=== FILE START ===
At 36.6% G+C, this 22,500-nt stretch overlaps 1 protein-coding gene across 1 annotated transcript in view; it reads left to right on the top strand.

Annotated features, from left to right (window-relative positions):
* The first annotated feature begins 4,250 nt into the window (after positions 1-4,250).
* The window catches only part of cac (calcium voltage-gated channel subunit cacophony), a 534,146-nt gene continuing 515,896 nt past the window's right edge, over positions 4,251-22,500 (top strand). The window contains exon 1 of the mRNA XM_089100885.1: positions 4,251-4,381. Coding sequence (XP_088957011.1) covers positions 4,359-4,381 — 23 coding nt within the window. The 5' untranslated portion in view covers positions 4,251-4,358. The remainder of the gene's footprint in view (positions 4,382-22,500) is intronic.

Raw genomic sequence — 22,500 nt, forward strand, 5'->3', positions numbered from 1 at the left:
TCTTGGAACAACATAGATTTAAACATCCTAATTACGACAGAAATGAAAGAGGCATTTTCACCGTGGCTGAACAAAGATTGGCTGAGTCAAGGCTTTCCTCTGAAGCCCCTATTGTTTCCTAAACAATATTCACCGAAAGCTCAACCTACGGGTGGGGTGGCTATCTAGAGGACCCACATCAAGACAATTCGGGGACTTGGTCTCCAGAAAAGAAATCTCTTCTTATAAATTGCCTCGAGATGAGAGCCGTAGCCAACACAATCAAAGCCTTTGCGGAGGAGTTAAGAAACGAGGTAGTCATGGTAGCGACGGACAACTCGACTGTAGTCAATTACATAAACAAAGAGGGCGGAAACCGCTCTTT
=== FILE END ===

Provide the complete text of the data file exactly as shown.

At 36.6% G+C, this 22,500-nt stretch overlaps 1 protein-coding gene across 1 annotated transcript in view; it reads left to right on the top strand.

Annotated features, from left to right (window-relative positions):
* The first annotated feature begins 4,250 nt into the window (after positions 1-4,250).
* The window catches only part of cac (calcium voltage-gated channel subunit cacophony), a 534,146-nt gene continuing 515,896 nt past the window's right edge, over positions 4,251-22,500 (top strand). The window contains exon 1 of the mRNA XM_089100885.1: positions 4,251-4,381. Coding sequence (XP_088957011.1) covers positions 4,359-4,381 — 23 coding nt within the window. The 5' untranslated portion in view covers positions 4,251-4,358. The remainder of the gene's footprint in view (positions 4,382-22,500) is intronic.

Raw genomic sequence — 22,500 nt, forward strand, 5'->3', positions numbered from 1 at the left:
TCTTGGAACAACATAGATTTAAACATCCTAATTACGACAGAAATGAAAGAGGCATTTTCACCGTGGCTGAACAAAGATTGGCTGAGTCAAGGCTTTCCTCTGAAGCCCCTATTGTTTCCTAAACAATATTCACCGAAAGCTCAACCTACGGGTGGGGTGGCTATCTAGAGGACCCACATCAAGACAATTCGGGGACTTGGTCTCCAGAAAAGAAATCTCTTCTTATAAATTGCCTCGAGATGAGAGCCGTAGCCAACACAATCAAAGCCTTTGCGGAGGAGTTAAGAAACGAGGTAGTCATGGTAGCGACGGACAACTCGACTGTAGTCAATTACATAAACAAAGAGGGCGGAAACCGCTCTTT